In 1891 a book entitled ‘Tales, Legends, and Traditions of Forfarshire’ was compiled by Alexander Lowson. Chapter seventeen deals with the crime, trial and subsequent execution of a Margaret Wishart from Arbroath. The account was written by Lowson’s grandfather, Donald Jolly, who was acquainted with Margaret, and chronicled her last few months in a very detailed account written at the time. Margaret’s origins are currently unclear. At the time of her execution (for murdering her blind sister and child) she was recorded as being about forty years of age, and originally from the parish of St Vigeans in Arbroath. Her parents may have been Walter Wishart and Helen Anderson, however we don’t currently have any proof to support this theory. Part 1 of the chapter deals with Margaret’s alleged crime, and we reproduce a transcription as it was published below, with part 2 detailing the trial itself.
The great King of Kings
Hath in the table of His law commanded
That thou shalt do no murder.
He told how murderers walked the earth
Beneath the curse of Cain,
With crimson clouds before their eyes,
And flames about their brain.
Is there a crime
Beneath the roof of Heaven that stains a soul
With more infernal hue than damned
Part One: The Crime
My first acquaintance with the woman whose crime, trial, and execution will form the subject matter of these sketches, was when she was a servant with the worthy old gentleman, Mr Webster, many years Provost of Forfar. A smarter and tidier girl could not have been than Margaret Wishart, when she became general house-maid to Provost Webster. The Provost was a kind-hearted man, of the old school, honourable and upright to a fault, pompous, punctilious, haughty in his manner, a sincere Christian, and regular church-goer. He invariably occupied the Provost’s chair in the Council loft; not a day did he miss, sunny or stormy, and what was rather unusual, his lovely daughter, then a fair-haired girl of fifteen summers, always sat at his right hand in church.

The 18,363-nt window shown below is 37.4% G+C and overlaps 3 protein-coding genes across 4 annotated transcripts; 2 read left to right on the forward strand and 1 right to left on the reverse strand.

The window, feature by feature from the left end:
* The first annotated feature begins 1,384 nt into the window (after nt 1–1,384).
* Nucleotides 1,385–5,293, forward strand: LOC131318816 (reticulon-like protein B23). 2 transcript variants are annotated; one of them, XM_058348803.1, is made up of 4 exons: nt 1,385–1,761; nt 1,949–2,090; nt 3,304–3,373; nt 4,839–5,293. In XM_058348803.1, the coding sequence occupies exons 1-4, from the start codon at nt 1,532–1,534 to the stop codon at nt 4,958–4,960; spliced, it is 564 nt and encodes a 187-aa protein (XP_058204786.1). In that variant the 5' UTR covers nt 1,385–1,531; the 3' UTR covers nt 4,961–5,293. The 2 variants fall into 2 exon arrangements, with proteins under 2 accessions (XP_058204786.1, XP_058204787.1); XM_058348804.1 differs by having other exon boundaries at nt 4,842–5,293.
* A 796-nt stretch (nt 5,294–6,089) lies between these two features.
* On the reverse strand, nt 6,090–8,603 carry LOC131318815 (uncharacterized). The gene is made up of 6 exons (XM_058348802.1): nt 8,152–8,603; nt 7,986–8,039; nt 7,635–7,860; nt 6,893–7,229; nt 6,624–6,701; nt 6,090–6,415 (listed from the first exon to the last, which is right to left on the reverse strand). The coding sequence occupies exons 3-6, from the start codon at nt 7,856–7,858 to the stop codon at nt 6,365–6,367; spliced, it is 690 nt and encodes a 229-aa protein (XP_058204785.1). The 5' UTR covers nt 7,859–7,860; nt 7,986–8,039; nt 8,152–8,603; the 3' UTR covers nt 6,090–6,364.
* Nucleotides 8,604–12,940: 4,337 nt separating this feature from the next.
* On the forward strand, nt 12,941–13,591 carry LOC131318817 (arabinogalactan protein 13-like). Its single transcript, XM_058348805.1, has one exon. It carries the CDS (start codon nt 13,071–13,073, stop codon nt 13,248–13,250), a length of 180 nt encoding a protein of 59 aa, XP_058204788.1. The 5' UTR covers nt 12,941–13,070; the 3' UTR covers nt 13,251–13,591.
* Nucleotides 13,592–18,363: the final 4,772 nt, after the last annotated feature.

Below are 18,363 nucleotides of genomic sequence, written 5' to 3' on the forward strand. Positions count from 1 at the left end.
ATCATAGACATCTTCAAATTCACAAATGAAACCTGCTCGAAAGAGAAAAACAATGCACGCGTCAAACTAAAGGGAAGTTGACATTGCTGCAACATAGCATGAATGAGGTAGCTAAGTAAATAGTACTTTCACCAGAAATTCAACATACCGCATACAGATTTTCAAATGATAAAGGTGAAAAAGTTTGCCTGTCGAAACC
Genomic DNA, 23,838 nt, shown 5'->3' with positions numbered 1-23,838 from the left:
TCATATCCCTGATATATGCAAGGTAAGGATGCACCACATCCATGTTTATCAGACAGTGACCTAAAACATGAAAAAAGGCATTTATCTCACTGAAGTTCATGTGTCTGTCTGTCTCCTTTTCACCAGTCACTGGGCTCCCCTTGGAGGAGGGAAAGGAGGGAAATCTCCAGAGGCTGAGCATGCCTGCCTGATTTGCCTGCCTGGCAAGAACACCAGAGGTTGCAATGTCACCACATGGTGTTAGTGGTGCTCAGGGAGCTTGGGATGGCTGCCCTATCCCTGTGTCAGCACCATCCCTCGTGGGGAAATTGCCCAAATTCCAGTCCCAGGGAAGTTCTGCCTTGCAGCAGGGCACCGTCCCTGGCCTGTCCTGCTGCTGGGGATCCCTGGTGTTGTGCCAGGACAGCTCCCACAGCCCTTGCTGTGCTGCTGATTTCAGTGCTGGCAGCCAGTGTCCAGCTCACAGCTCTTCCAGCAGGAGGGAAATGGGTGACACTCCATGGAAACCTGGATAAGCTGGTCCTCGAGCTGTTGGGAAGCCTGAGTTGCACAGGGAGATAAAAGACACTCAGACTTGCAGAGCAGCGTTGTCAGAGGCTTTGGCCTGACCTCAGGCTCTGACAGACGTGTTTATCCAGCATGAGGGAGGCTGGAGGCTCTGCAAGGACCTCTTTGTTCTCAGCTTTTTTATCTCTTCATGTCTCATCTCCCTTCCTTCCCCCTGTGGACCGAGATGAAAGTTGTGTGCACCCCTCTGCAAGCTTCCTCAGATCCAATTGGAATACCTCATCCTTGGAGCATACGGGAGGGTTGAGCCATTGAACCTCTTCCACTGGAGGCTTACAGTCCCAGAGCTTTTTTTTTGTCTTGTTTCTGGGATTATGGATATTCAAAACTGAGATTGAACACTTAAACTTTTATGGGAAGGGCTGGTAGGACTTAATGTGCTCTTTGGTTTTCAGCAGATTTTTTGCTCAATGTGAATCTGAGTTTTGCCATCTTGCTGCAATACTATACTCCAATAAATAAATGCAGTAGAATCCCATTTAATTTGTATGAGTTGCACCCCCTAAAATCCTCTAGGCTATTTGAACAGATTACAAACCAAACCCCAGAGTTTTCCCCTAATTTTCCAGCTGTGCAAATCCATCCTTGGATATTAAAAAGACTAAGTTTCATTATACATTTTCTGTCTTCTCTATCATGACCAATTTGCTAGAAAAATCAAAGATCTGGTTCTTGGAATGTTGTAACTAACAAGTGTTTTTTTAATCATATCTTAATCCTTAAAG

The reason of my intimate acquaintance with young Maggie Wishart was that I sometimes did odd jobs for the Provost, and on these occasions the servant lass and me would take our dinner in the kitchen. Margaret came to Forfar from Arbroath where her family resided, as she told me she had three sisters, two of whom were older than herself and married, and the third – whom she often spoke about with great tenderness and affection – was her sister Jean, who had been blind from her birth; who stayed in family with her widowed mother. This blind sister of hers, she said, notwithstanding her affliction, was an expert spinner of lint. She would sit for many hours daily at her spinning wheel, singing as blithe as a skylark at her task, and many of the townspeople both gentle and simple would call at her mother’s house, to see the wonderful expertness of the puir blind lassie deftly converting with her nimble fingers the lint into thread.
Maggie Wishart, when a servant with the Provost, was much admired by the lads in her own station of life. Many of them would have gladly wooed her, but although she would crack and joke with them, and had a kindly smile for them all, I could see that there was none of them whom she specially favoured. I sometimes marvelled at this: but ere long I got the true explanation, when once I met her on the street in company of a good-looking young man. They stopped and spoke to me, and Margaret told me that the man was Andrew Roy, an acquaintance of hers, from Arbroath. I could easily perceive from the blush on her cheek and the love-glint in her eye that this young man, Andrew Roy, had gained the girl’s affection. During the five or six years that Margaret Wishart was a servant with Provost Webster, this young man paid her occasional visits, once or month or so, and he was recognised in the Provost’s household as the future husband of their respected and trusted servant.